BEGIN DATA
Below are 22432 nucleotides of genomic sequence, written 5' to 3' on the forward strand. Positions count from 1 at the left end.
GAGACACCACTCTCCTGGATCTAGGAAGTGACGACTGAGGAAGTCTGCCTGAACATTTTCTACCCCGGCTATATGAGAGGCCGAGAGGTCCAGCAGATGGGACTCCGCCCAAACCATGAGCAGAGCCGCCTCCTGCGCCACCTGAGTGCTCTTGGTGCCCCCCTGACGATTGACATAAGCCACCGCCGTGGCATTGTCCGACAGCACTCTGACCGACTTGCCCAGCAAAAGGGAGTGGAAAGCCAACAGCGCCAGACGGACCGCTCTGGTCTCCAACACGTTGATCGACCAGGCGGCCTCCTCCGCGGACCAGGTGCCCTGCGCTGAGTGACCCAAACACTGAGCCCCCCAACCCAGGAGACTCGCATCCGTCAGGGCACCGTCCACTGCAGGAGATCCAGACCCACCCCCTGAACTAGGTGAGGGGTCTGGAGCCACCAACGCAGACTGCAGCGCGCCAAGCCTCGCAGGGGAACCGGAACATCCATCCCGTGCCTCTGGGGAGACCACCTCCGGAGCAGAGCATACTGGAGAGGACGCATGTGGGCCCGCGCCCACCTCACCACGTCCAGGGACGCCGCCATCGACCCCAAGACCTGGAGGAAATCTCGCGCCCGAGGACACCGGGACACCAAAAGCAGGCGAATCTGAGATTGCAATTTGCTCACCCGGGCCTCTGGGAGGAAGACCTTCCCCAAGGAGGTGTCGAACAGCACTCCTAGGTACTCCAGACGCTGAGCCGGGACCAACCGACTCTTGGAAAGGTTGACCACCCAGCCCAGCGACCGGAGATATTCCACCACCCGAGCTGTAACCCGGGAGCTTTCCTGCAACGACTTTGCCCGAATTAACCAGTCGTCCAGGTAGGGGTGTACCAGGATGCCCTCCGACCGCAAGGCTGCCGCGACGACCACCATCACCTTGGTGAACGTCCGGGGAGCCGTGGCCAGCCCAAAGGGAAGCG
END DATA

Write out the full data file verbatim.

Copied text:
Below are 22432 nucleotides of genomic sequence, written 5' to 3' on the forward strand. Positions count from 1 at the left end.
GAGACACCACTCTCCTGGATCTAGGAAGTGACGACTGAGGAAGTCTGCCTGAACATTTTCTACCCCGGCTATATGAGAGGCCGAGAGGTCCAGCAGATGGGACTCCGCCCAAACCATGAGCAGAGCCGCCTCCTGCGCCACCTGAGTGCTCTTGGTGCCCCCCTGACGATTGACATAAGCCACCGCCGTGGCATTGTCCGACAGCACTCTGACCGACTTGCCCAGCAAAAGGGAGTGGAAAGCCAACAGCGCCAGACGGACCGCTCTGGTCTCCAACACGTTGATCGACCAGGCGGCCTCCTCCGCGGACCAGGTGCCCTGCGCTGAGTGACCCAAACACTGAGCCCCCCAACCCAGGAGACTCGCATCCGTCAGGGCACCGTCCACTGCAGGAGATCCAGACCCACCCCCTGAACTAGGTGAGGGGTCTGGAGCCACCAACGCAGACTGCAGCGCGCCAAGCCTCGCAGGGGAACCGGAACATCCATCCCGTGCCTCTGGGGAGACCACCTCCGGAGCAGAGCATACTGGAGAGGACGCATGTGGGCCCGCGCCCACCTCACCACGTCCAGGGACGCCGCCATCGACCCCAAGACCTGGAGGAAATCTCGCGCCCGAGGACACCGGGACACCAAAAGCAGGCGAATCTGAGATTGCAATTTGCTCACCCGGGCCTCTGGGAGGAAGACCTTCCCCAAGGAGGTGTCGAACAGCACTCCTAGGTACTCCAGACGCTGAGCCGGGACCAACCGACTCTTGGAAAGGTTGACCACCCAGCCCAGCGACCGGAGATATTCCACCACCCGAGCTGTAACCCGGGAGCTTTCCTGCAACGACTTTGCCCGAATTAACCAGTCGTCCAGGTAGGGGTGTACCAGGATGCCCTCCGACCGCAAGGCTGCCGCGACGACCACCATCACCTTGGTGAACGTCCGGGGAGCCGTGGCCAGCCCAAAGGGAAGCG